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In Compliance | NFPA 13

In Compliance | NFPA 13

Establishing a water supply as part of a sprinkler system

BY BRIAN O’CONNOR

Water supply is a critical piece of a sprinkler system and is often the first thing you need to establish when designing and installing a system. Without an adequate water supply, even the best-designed sprinkler system can fail.

But water supply can also be a tricky variable. Municipal water supply, for example, can vary with the seasons, and in summer it can be affected by an array of seasonal activities, including lawn and garden watering and filling swimming pools. Vacation destinations that see an influx of summer visitors also experience a corresponding impact on the local water supply. These are just some of the reasons that water supply was an important topic addressed in the 2019 edition of NFPA 13, Standard for the Installation of Sprinkler Systems.

When identifying the required water demand for a sprinkler system, three criteria must be assessed: required flow (gallons per minute), pressure (pounds per square inch), and duration (the number of minutes the sprinkler system must operate). The required pressure, flow, and duration can be calculated based on the specific approach selected and the protection requirements for each installation. This information can be found in Chapters 19 through 26 of NFPA 13.

Once you have determined the pressure and flow required by your system, you need to make sure your water supply is sufficient. For a municipal water supply, this can be determined by conducting a hydrant flow test in accordance with NFPA 291, Recommended Practice for Fire Flow Testing and Marking of Hydrants, which includes the necessary water supply test data. If the hydrant flow test indicates that your municipal water supply is inadequate, then a fire pump installed in accordance with NFPA 20, Standard for the Installation of Stationary Pumps for Fire Protection, will provide increased pressure, or an alternate water source can be used when the available flow is insufficient.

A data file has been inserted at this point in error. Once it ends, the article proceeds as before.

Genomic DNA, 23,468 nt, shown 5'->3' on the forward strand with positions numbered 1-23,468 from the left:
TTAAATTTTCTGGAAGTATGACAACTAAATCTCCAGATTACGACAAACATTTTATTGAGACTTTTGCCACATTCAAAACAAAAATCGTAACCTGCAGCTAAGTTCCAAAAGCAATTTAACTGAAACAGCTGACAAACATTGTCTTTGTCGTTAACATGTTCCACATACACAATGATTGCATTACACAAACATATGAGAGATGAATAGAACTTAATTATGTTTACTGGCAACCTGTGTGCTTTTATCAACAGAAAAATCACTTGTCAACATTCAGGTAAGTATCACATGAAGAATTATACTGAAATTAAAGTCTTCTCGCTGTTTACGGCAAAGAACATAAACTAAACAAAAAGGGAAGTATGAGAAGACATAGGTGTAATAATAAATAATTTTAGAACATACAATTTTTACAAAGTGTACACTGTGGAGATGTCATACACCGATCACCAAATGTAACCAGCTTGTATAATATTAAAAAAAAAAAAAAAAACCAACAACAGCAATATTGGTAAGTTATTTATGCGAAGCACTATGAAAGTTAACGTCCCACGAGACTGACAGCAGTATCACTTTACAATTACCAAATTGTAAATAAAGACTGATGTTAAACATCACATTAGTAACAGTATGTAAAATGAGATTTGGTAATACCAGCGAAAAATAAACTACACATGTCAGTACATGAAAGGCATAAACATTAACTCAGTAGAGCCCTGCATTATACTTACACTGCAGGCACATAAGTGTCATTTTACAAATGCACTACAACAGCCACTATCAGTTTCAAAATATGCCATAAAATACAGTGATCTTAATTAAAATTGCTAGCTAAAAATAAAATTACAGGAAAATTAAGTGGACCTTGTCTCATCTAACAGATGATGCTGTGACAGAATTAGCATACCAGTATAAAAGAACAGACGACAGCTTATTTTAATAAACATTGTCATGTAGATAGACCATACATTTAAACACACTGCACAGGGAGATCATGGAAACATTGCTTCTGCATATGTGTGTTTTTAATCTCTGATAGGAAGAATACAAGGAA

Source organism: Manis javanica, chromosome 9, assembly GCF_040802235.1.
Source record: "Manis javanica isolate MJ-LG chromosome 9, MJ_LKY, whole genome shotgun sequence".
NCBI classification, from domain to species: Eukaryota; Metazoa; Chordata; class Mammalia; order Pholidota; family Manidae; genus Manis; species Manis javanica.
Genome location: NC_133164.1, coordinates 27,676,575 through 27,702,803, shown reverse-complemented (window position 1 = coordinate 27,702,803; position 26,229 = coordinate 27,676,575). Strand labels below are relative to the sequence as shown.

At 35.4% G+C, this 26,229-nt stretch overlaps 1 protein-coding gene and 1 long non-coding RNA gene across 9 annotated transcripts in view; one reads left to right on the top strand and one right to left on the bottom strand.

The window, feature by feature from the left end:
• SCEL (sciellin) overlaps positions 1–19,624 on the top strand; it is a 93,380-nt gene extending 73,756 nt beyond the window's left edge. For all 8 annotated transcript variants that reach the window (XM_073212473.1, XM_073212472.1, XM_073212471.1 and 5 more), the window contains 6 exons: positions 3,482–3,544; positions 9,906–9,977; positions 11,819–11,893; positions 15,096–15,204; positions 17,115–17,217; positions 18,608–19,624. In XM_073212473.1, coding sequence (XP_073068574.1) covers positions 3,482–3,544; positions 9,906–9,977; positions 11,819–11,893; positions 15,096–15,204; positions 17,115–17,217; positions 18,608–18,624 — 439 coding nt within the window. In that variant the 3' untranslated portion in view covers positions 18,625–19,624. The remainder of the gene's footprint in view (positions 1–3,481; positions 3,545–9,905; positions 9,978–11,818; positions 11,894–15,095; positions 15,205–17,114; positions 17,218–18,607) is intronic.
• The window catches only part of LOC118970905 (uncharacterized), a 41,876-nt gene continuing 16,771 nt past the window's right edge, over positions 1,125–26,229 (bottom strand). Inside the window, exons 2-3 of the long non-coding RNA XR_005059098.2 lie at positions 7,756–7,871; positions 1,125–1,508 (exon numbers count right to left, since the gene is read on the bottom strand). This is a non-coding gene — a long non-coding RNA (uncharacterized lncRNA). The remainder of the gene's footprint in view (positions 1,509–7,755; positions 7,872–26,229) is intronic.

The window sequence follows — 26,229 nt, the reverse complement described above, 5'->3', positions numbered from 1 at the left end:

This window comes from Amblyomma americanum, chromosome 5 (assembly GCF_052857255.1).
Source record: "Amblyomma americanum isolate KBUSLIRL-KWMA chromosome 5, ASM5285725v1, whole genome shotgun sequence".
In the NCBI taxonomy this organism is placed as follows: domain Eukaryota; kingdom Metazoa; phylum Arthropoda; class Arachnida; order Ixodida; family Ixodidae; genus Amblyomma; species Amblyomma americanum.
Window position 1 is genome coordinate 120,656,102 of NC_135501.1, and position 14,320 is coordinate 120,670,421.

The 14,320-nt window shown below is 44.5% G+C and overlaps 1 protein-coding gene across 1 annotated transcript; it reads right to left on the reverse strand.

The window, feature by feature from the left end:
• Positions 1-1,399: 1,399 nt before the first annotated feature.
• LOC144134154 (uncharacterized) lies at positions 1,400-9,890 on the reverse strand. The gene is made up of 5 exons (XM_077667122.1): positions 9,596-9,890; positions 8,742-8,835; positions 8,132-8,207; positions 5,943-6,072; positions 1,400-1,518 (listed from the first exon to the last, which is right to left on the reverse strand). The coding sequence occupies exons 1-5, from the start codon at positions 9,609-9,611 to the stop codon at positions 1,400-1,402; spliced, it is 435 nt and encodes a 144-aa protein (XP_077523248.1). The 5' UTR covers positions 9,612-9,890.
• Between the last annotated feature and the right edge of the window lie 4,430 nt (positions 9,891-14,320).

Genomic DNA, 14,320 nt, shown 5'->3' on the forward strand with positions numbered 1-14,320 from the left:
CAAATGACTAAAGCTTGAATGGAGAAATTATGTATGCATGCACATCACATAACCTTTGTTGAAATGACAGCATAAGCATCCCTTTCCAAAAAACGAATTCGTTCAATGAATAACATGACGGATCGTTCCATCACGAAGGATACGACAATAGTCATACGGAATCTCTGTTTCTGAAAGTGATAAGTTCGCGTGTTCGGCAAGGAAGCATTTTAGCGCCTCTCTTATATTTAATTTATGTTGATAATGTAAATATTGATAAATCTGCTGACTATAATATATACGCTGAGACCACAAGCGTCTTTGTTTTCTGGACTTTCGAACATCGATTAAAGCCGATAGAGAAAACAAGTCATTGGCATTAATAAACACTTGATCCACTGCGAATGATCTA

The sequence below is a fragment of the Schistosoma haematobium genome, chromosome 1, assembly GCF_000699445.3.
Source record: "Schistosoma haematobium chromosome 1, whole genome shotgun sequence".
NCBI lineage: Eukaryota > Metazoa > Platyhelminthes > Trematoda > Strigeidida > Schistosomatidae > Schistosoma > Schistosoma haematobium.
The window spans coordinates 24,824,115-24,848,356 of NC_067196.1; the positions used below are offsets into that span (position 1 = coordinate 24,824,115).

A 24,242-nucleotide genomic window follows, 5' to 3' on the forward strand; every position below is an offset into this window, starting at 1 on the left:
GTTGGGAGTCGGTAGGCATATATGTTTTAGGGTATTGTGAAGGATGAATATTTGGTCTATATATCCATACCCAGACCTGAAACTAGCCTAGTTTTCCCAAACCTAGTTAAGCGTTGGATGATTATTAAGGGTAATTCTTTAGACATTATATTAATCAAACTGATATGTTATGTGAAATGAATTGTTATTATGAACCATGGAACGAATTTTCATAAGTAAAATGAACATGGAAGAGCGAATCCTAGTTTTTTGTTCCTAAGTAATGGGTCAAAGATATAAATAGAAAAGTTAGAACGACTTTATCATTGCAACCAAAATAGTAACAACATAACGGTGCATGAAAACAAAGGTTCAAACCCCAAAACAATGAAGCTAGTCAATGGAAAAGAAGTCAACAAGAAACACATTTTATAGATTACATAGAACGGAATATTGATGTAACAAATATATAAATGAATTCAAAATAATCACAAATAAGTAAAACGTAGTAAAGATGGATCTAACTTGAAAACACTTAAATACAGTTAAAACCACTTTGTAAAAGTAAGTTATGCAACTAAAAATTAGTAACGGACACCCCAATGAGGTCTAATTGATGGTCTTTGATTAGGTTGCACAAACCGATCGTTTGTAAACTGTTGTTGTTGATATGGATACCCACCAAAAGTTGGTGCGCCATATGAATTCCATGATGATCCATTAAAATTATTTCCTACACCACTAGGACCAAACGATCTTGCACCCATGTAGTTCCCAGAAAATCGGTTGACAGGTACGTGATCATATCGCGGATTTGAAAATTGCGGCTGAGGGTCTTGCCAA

While a municipal water supply is the most common source, since it’s the most readily available in many areas, there are other possibilities if a municipal source isn’t an option. Static water supplies such as rivers, lakes, ponds, or reservoirs can also work, but sprinkler systems reliant on these sources must be installed with fire pumps to ensure adequate pressure and flow are met. Additionally, pumps need to be arranged to avoid the intake of sediment and require screens or strainers to help filter the water.

External tanks can also be used to contain a water supply for a sprinkler system. Some tanks are elevated and use gravity to help achieve the desired flow and pressure, while others need fire pumps or pressurized tanks to achieve this. Requirements for the design, construction, and operation of water storage tanks can be found in NFPA 22, Standard for Water Tanks for Private Fire Protection.

Since the reliability of water supplies is a critical part of a sprinkler system, those supplies must be properly maintained if they are to function when needed. NFPA 25, Standard for the Inspection, Testing, and Maintenance of Water-Based Fire Protection Systems, contains requirements for maintaining your water storage tanks.

It is important to consider all the variables that can affect your water supply—the potential for a community’s seasonal growth and the resulting daily fluctuations in water supply are just a couple of examples of the factors you need to take into account when planning and installing a sprinkler system. Failure to do so can lead to a system that is undersupplied and may not perform as designed

Brian O’Connor is a Fire Protection engineer at NFPA. NFPA members and AHJs can use the Technical Questions tab to post queries on NFPA 13 at nfpa.org/13. Top photograph: Getty Images

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